3 Innovation Strategies for Solving 'Impossible' Problems Innovative ideas start with looking at obstacles causing real harm.

By Peter Daisyme

entrepreneur daily

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Business without innovation isn't business at all; it's stagnation.

The reality is, half of the S&P 500 is projected to be replaced over the next decade. Leaders who settle for stagnation won't see their companies join or remain in the S&P's ranks.

Market-leading innovations aren't typically built by dreamers who simply want something different. Most great innovations are borne of necessity, formulated to solve problems that couldn't be handled any other way.

For better or worse, the hurdles today's companies face are higher than ever before. While some will surely fail to surmount them, others will rise to the challenge with next-generation innovations.

While that's a tall order, it's not impossible. Here's how to translate your toughest challenges into innovations.

Related: Necessity Is The Mother Of Invention

1. Ask customers about problems, not solutions

Customers are great at pointing out problems, but they're awfully bad at looking beyond their current reality. Most people were just fine booking hotel rooms until Airbnb showed that cheaper, bespoke stays could be had by renting directly from homeowners.

The key is to read between the lines. Take websites: While many sites still aren't optimized for mobile devices, six in 10 consumers aren't willing to install corporate mobile apps.

Ask consumers, and they might tell you companies simply need better apps. But why not take the Airbnb approach? Genesis, a marketing-technology firm, created the App-Less platform to provide the same user experience as an app without the need for a download.

Listen to the customer's problems, but take any solutions they suggest with a grain of salt. As long as it solves their problem with a solid user experience, they'll adopt it without question.

2. Dig into demand-use gaps

In some markets, demand doesn't match up with usage patterns. A good example is contact-tracing apps. In the middle of a pandemic, people would surely be desperate for ways to know whether they've come into contact with someone with Covid-19, right?

Maybe, but these tools' user metrics tell a different story. In the three weeks after its launch, the French national contact tracing platform was used only 68 times to report positive test results, sending only 14 notifications.

Why aren't contact-tracing apps succeeding? The answer is two-fold: privacy and usability. No one wants to report their every move in an app, and many contact-tracing apps are cumbersome to use well.

One solution to this challenge is NOVID, a contact-tracing app that records no personal information and works on iOS devices without interfering with day-to-day use. By using ultrasound technology, NOVID gets around having to track users via GPS, protecting their privacy.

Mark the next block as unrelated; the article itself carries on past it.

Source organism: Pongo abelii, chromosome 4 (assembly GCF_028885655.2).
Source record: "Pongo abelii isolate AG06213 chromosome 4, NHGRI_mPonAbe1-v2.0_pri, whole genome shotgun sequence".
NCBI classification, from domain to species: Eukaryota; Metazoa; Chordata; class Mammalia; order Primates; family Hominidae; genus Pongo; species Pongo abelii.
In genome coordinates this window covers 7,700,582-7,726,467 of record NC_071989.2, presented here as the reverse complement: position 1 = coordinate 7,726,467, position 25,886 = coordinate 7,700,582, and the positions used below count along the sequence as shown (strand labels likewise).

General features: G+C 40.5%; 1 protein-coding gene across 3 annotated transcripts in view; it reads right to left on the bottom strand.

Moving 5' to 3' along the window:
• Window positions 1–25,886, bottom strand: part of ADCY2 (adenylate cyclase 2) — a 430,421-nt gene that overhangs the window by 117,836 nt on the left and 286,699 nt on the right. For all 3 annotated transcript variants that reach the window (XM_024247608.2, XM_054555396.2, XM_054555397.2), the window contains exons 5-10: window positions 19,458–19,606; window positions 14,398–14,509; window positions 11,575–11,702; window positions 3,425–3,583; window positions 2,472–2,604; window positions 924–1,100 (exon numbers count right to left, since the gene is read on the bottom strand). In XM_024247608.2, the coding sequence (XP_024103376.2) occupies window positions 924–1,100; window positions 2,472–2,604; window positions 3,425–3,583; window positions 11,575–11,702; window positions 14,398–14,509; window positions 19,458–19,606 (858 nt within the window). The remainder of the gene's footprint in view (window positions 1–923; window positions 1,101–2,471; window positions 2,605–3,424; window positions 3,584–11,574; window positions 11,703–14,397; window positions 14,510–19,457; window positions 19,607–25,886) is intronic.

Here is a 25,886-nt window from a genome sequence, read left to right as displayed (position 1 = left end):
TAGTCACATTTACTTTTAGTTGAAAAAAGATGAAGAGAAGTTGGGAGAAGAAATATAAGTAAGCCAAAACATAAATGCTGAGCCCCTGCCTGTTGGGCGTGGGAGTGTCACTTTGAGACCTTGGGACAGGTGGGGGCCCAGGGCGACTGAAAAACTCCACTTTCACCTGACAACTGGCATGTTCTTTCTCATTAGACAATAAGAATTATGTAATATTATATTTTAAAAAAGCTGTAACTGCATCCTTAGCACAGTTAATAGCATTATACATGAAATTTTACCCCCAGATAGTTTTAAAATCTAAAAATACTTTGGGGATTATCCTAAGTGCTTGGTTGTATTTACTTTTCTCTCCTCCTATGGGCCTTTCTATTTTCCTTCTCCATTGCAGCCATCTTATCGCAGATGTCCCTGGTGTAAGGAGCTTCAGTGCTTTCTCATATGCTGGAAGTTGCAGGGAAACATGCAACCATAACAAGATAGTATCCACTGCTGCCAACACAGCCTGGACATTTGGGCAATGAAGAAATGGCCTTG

The surest sign that NOVID got it right? It's been adopted by major cities like Santa Fe, New Mexico, as well as educational institutions like Grand Valley State University.

3. Do good, and the rest will follow

Bill Gates made billions off his computing innovations. Jeff Bezos became even wealthier from Amazon. While great innovations do often pay off financially, forget about income potential for the time being. First, focus on elegantly fulfilling an unmet need. If your innovation does that, it's highly likely to be profitable.

Start with an issue you care about, like climate change. For years, fighting global warming was seen as unprofitable, but when the need is as pressing and global as climate change, there's almost always a business solution to be found.

One company that might have found it is Climeworks, a Swiss company founded in 2009 to take carbon dioxide out of the atmosphere. At the time of Climeworks' founding, the market for sequestered carbon was unclear. Nevertheless, its founders forged ahead. By commercializing stored carbon, Climeworks scored $75 million in funding as well as a partnership with automotive giant Audi.

Most great ideas do not start with dollar signs. Ask yourself what you're passionate about, and start there. You'll find your way financially, and you might even strike it big.

Related: 198 Free Tools to Help You Through the Coronavirus Pandemic

Now more than ever, the world needs innovation. If your company is going to make its mark, forget about finding some elusive genius to hire. Start with problems, especially those that are doing real harm. Find out why other solutions haven't worked, and fill that gap with something that changes the world.

Peter Daisyme

Entrepreneur Leadership Network® Contributor

Co-founder of Hostt

Peter Daisyme is the co-founder of Hostt, specializing in helping businesses host their website for free for life. Previously, he was co-founder of Pixloo, a company that helped people sell their homes online, which was acquired in 2012.

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